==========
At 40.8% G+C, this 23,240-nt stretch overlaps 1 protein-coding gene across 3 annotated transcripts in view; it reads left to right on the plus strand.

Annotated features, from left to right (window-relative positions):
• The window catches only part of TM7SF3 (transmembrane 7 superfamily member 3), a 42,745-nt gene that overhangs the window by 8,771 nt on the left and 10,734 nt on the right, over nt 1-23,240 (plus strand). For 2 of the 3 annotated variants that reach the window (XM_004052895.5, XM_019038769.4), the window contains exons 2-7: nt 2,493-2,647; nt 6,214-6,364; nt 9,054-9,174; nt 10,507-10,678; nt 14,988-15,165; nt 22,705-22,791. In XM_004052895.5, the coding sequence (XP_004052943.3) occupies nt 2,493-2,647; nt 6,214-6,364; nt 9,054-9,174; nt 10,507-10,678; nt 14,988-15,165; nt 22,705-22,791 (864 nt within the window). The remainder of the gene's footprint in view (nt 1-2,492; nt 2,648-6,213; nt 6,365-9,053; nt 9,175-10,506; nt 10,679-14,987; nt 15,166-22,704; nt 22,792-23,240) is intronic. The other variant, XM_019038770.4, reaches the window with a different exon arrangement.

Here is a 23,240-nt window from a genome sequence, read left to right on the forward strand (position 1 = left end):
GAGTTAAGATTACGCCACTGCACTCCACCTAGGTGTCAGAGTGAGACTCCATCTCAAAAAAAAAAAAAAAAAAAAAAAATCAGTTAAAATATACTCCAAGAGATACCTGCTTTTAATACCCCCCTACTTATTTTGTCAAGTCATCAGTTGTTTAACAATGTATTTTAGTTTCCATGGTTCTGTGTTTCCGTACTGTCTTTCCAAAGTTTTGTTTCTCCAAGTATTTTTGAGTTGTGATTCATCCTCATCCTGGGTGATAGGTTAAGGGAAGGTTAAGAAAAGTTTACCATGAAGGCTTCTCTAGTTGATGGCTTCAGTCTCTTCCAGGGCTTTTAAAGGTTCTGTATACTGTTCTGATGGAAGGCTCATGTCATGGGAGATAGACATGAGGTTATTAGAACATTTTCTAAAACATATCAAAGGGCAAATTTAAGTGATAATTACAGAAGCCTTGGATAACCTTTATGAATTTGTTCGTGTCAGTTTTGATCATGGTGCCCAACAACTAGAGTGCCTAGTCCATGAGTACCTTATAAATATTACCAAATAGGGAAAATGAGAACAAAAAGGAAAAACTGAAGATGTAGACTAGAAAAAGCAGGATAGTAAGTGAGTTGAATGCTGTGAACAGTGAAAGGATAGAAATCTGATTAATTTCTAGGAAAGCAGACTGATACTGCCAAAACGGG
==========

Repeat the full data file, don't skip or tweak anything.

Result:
At 40.8% G+C, this 23,240-nt stretch overlaps 1 protein-coding gene across 3 annotated transcripts in view; it reads left to right on the plus strand.

Annotated features, from left to right (window-relative positions):
• The window catches only part of TM7SF3 (transmembrane 7 superfamily member 3), a 42,745-nt gene that overhangs the window by 8,771 nt on the left and 10,734 nt on the right, over nt 1-23,240 (plus strand). For 2 of the 3 annotated variants that reach the window (XM_004052895.5, XM_019038769.4), the window contains exons 2-7: nt 2,493-2,647; nt 6,214-6,364; nt 9,054-9,174; nt 10,507-10,678; nt 14,988-15,165; nt 22,705-22,791. In XM_004052895.5, the coding sequence (XP_004052943.3) occupies nt 2,493-2,647; nt 6,214-6,364; nt 9,054-9,174; nt 10,507-10,678; nt 14,988-15,165; nt 22,705-22,791 (864 nt within the window). The remainder of the gene's footprint in view (nt 1-2,492; nt 2,648-6,213; nt 6,365-9,053; nt 9,175-10,506; nt 10,679-14,987; nt 15,166-22,704; nt 22,792-23,240) is intronic. The other variant, XM_019038770.4, reaches the window with a different exon arrangement.

Here is a 23,240-nt window from a genome sequence, read left to right on the forward strand (position 1 = left end):
GAGTTAAGATTACGCCACTGCACTCCACCTAGGTGTCAGAGTGAGACTCCATCTCAAAAAAAAAAAAAAAAAAAAAAAATCAGTTAAAATATACTCCAAGAGATACCTGCTTTTAATACCCCCCTACTTATTTTGTCAAGTCATCAGTTGTTTAACAATGTATTTTAGTTTCCATGGTTCTGTGTTTCCGTACTGTCTTTCCAAAGTTTTGTTTCTCCAAGTATTTTTGAGTTGTGATTCATCCTCATCCTGGGTGATAGGTTAAGGGAAGGTTAAGAAAAGTTTACCATGAAGGCTTCTCTAGTTGATGGCTTCAGTCTCTTCCAGGGCTTTTAAAGGTTCTGTATACTGTTCTGATGGAAGGCTCATGTCATGGGAGATAGACATGAGGTTATTAGAACATTTTCTAAAACATATCAAAGGGCAAATTTAAGTGATAATTACAGAAGCCTTGGATAACCTTTATGAATTTGTTCGTGTCAGTTTTGATCATGGTGCCCAACAACTAGAGTGCCTAGTCCATGAGTACCTTATAAATATTACCAAATAGGGAAAATGAGAACAAAAAGGAAAAACTGAAGATGTAGACTAGAAAAAGCAGGATAGTAAGTGAGTTGAATGCTGTGAACAGTGAAAGGATAGAAATCTGATTAATTTCTAGGAAAGCAGACTGATACTGCCAAAACGGG